Prefix tree (trie) in F#

What is a prefix tree?

A prefix tree - otherwise known as a trie (pronounced “tray”) - is a data structure designed for fast searching over prefixes - for example given the list of words [CAT, CATS, CART, CARTS], which words are prefixed with “CAR”? Performing this search on a hashset would require you to check every value (O(n)) complexity). A sorted list would need to perform a fast search for the first item with the prefix and then scan or search the list until no matching items remain - O(logn) + O(logm) where m is the sublist which has the prefix - which is fast, but a sorted list is slow to build, slower than a hashset to search for single items and slow to tell me if a given string is a valid prefix to any word in the list.

With a prefix tree this search is performed in O(m*p) time (again m is the sublist of prefixed strings, and p is the length of the average result string - typically very small compared to the string list) and search for a single string in the prefix tree is performed in O(p) where p is the length of the string to search for (not as fast a a hash set, but very near for most cases). At a glance this seems worse than a sorted list, but in typical use cases, such as storing dictionary words, the length of the word you’re searching for is a much smaller number than the number of words you’re storing.

And the coolest thing about a prefix tree is that it’s actually really simple. A prefix tree is a node with (optionally) a value, and a map of values to subnodes. To construct a prefix tree, start with a node with no value and add a string by appending that node’s map with the first character, mapping to a new trie with that character as its value, and add the rest of the string to that node recursively in the same way.

Implementation

I have implemented a simple prefix tree in F#. The code is available here and you can find it on nuget. This trie works well in C# and F# (and any other CLR language) and unlike other F# prefix trees I’ve spotted around the internet, mine is completely immutable.

Here’s an example of usage from F#:

open FTrie
[<EntryPoint>]
let main argv = 
    let t = Trie(["abcde";"abba";"ababab"])
    printfn "%A" (t.getWords()) // seq ["ababab"; "abba"; "abcde"]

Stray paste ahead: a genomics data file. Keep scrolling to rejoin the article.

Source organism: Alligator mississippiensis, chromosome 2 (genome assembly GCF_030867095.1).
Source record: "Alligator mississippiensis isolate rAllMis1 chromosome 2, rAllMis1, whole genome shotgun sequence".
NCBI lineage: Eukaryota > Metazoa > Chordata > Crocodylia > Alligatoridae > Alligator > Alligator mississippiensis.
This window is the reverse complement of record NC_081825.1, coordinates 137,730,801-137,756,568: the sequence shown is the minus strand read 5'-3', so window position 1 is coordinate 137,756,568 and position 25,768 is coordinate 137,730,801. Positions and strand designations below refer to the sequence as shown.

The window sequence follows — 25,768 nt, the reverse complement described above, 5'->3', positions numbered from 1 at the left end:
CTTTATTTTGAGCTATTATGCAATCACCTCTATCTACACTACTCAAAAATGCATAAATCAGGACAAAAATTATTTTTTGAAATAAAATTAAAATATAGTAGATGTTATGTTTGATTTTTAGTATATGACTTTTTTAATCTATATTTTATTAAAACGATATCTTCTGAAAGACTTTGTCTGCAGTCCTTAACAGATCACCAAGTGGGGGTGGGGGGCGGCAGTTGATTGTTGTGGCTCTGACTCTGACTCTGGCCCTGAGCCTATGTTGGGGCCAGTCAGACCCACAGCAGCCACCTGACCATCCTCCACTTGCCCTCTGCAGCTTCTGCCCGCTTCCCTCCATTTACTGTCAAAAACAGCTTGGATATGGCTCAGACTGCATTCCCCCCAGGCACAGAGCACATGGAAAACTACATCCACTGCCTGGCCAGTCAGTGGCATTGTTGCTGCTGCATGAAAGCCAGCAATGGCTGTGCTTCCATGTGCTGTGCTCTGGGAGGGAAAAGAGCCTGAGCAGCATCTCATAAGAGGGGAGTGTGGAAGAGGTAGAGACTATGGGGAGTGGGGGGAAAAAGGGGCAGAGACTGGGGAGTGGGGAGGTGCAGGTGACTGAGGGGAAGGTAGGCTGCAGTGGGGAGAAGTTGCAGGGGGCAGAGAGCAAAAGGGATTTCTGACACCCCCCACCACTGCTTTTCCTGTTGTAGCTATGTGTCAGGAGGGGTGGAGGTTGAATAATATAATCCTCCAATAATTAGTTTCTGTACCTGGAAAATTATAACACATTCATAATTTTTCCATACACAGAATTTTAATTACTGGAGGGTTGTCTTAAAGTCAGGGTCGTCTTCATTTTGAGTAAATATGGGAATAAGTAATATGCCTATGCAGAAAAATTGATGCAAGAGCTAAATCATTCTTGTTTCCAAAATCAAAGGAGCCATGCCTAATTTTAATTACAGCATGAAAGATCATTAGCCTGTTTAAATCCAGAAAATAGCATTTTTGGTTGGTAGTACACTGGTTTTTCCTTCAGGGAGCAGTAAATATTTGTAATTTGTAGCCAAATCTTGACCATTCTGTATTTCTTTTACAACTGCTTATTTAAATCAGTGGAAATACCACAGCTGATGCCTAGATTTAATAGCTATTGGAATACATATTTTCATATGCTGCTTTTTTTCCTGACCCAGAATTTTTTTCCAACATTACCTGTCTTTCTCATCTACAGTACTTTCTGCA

let t2 = t.withWord("cdfge");
    printfn "%A" (t2.getWordsPrefixedBy("ab")) // seq ["ababab"; "abba"; "abcde"]
    0

And in C#

using FTrie;
using System;
class Program
{
    static void Main(string[] args)
    {
        Trie t = new Trie(new[] { "cars", "carts", "cats", "cartoons" });
        Console.WriteLine(string.Join(", ", t.getWordsPrefixedBy("car"))); // cars, cartoons, carts

        var t2 = t.withWord("carve");
        Console.WriteLine(t.isPrefix("car")); // True
        Console.WriteLine(t.isPrefix("cra")); // False;
        Console.ReadLine();
    }
}

A better add function

This immutable implementation creates a new trie when you call the withWord() function instead of adding the word to the existing data structure. It does this by just pulling out every existing word and calling the Trie constructor with the plus the new one. With very large tries this could become quite memory and computationally intensive.

You could implement a better add function using the following algorithm. I didn’t bother because I didn’t need this functionality, so I leave it as an exercise for you (feel free to open a pull request into my repo if you find a good solution).

add(word)
1. currentNode = root
2. while currentNode contains first letter of word
3.   currentNode = currentNode.children[first letter of word]
4. clone currentNode except with a new children map containing the rest of this word chain
5. replace the chain of parents with new tries that reference the new nodes

What you’ll end up with is two trees that reference identical nodes in all but one branch and have different roots. This would be much faster than creating whole new prefix trees from scratch, and use less memory. Because all branches are immutable no one with a reference to another trie could mess around with data in your branches. Don’t forget to account for the EOW bit!